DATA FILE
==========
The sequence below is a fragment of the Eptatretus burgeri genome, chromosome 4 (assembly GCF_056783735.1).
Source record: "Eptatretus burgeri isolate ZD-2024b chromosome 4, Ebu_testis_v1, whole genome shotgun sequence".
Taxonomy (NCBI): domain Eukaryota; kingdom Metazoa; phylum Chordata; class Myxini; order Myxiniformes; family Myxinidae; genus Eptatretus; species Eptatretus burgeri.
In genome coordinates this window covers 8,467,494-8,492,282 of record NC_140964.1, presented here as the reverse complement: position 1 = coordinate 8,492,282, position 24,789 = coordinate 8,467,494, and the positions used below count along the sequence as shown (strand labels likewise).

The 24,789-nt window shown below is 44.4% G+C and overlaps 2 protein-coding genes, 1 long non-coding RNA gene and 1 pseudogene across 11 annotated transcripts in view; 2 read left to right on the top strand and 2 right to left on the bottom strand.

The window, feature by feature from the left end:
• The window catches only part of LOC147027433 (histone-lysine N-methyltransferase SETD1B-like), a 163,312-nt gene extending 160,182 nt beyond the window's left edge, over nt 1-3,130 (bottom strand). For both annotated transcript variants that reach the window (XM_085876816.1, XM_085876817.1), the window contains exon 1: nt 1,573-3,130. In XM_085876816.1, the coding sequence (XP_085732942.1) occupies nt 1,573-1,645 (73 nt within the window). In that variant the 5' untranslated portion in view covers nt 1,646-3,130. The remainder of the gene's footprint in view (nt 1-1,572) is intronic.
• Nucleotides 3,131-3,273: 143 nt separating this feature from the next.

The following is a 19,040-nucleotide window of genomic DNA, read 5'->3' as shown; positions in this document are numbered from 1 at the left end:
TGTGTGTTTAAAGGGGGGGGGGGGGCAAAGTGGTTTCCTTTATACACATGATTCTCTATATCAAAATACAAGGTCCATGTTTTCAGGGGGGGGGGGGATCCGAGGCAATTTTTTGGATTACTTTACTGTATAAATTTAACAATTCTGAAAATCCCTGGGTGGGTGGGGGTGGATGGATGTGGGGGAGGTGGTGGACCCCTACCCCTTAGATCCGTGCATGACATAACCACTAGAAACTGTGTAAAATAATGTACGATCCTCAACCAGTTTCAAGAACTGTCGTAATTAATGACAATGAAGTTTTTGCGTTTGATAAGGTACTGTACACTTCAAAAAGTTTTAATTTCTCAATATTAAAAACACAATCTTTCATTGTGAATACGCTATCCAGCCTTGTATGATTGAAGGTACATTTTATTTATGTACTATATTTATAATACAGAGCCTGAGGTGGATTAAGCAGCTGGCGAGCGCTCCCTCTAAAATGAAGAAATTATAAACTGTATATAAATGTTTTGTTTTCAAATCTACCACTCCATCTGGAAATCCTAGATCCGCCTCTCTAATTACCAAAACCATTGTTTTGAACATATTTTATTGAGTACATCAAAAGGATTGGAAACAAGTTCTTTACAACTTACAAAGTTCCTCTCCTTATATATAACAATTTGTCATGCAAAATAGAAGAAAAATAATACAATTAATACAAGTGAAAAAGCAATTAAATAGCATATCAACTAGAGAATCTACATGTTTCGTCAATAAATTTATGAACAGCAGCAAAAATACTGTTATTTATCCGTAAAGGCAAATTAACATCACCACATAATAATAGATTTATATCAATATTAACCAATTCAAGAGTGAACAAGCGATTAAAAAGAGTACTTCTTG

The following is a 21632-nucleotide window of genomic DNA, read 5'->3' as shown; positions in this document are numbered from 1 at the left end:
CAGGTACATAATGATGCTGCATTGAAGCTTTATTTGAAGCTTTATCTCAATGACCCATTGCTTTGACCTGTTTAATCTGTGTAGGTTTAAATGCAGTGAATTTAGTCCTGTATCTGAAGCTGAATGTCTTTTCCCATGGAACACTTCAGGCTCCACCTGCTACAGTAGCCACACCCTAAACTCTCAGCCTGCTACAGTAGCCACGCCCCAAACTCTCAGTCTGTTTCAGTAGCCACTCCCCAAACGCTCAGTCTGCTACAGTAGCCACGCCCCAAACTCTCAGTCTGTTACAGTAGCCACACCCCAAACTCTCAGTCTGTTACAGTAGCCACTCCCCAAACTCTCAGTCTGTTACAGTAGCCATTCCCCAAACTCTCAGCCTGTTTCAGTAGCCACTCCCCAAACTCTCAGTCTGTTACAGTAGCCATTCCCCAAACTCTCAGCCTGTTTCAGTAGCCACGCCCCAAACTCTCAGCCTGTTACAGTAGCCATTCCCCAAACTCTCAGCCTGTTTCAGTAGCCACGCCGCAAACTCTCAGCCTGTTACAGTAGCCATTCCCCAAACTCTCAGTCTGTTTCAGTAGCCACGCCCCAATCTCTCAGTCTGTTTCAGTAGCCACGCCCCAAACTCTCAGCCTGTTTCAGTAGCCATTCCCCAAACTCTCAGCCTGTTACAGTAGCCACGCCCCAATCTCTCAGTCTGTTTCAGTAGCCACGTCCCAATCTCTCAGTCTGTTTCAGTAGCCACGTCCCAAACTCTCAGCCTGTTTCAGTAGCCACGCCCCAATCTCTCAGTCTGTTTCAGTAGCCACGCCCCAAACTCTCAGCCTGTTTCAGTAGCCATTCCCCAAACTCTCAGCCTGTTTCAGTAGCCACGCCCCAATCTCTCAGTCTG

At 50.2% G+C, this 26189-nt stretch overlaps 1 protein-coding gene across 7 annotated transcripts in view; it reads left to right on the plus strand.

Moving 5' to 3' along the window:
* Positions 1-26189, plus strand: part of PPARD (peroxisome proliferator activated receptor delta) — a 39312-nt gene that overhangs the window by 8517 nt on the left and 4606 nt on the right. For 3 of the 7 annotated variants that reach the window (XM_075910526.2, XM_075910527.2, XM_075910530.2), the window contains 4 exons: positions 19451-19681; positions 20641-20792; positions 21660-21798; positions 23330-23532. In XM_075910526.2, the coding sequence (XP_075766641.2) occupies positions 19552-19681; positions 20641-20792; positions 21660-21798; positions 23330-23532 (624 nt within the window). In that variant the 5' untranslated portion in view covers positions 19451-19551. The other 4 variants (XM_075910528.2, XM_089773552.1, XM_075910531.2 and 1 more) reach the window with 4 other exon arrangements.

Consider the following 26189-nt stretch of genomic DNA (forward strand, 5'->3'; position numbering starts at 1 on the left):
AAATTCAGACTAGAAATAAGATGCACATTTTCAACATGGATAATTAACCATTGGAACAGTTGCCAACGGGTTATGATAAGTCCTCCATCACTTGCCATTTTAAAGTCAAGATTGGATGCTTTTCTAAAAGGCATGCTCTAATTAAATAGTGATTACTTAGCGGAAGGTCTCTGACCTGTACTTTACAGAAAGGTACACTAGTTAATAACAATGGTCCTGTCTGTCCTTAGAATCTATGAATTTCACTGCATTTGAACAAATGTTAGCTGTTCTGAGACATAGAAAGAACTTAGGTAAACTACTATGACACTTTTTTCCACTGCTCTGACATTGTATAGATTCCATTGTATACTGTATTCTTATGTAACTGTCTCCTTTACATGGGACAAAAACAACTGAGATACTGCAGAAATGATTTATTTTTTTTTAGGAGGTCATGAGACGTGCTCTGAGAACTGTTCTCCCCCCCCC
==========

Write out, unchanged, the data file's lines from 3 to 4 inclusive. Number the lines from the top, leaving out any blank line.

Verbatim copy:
Taxonomy (NCBI): domain Eukaryota; kingdom Metazoa; phylum Chordata; class Myxini; order Myxiniformes; family Myxinidae; genus Eptatretus; species Eptatretus burgeri.
In genome coordinates this window covers 8,467,494-8,492,282 of record NC_140964.1, presented here as the reverse complement: position 1 = coordinate 8,492,282, position 24,789 = coordinate 8,467,494, and the positions used below count along the sequence as shown (strand labels likewise).